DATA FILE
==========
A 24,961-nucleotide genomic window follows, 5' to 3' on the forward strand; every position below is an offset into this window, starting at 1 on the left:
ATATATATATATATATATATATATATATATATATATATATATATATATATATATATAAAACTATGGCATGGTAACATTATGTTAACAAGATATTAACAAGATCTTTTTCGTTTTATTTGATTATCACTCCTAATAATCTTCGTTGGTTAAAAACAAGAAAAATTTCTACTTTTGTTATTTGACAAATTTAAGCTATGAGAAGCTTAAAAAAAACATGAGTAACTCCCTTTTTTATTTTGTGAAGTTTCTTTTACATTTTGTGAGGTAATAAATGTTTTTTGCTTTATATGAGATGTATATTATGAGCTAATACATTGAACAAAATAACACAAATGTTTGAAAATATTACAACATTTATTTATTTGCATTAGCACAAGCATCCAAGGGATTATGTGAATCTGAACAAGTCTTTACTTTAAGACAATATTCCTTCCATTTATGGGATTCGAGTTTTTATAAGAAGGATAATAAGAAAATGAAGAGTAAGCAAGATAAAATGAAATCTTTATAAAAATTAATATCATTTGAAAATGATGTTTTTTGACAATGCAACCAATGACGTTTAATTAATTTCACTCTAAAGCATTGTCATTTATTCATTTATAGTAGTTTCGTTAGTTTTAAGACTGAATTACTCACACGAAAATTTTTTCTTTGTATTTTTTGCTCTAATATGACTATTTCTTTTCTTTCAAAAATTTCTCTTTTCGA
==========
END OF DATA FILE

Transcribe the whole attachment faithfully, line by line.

A 24,961-nucleotide genomic window follows, 5' to 3' on the forward strand; every position below is an offset into this window, starting at 1 on the left:
ATATATATATATATATATATATATATATATATATATATATATATATATATATATATAAAACTATGGCATGGTAACATTATGTTAACAAGATATTAACAAGATCTTTTTCGTTTTATTTGATTATCACTCCTAATAATCTTCGTTGGTTAAAAACAAGAAAAATTTCTACTTTTGTTATTTGACAAATTTAAGCTATGAGAAGCTTAAAAAAAACATGAGTAACTCCCTTTTTTATTTTGTGAAGTTTCTTTTACATTTTGTGAGGTAATAAATGTTTTTTGCTTTATATGAGATGTATATTATGAGCTAATACATTGAACAAAATAACACAAATGTTTGAAAATATTACAACATTTATTTATTTGCATTAGCACAAGCATCCAAGGGATTATGTGAATCTGAACAAGTCTTTACTTTAAGACAATATTCCTTCCATTTATGGGATTCGAGTTTTTATAAGAAGGATAATAAGAAAATGAAGAGTAAGCAAGATAAAATGAAATCTTTATAAAAATTAATATCATTTGAAAATGATGTTTTTTGACAATGCAACCAATGACGTTTAATTAATTTCACTCTAAAGCATTGTCATTTATTCATTTATAGTAGTTTCGTTAGTTTTAAGACTGAATTACTCACACGAAAATTTTTTCTTTGTATTTTTTGCTCTAATATGACTATTTCTTTTCTTTCAAAAATTTCTCTTTTCGA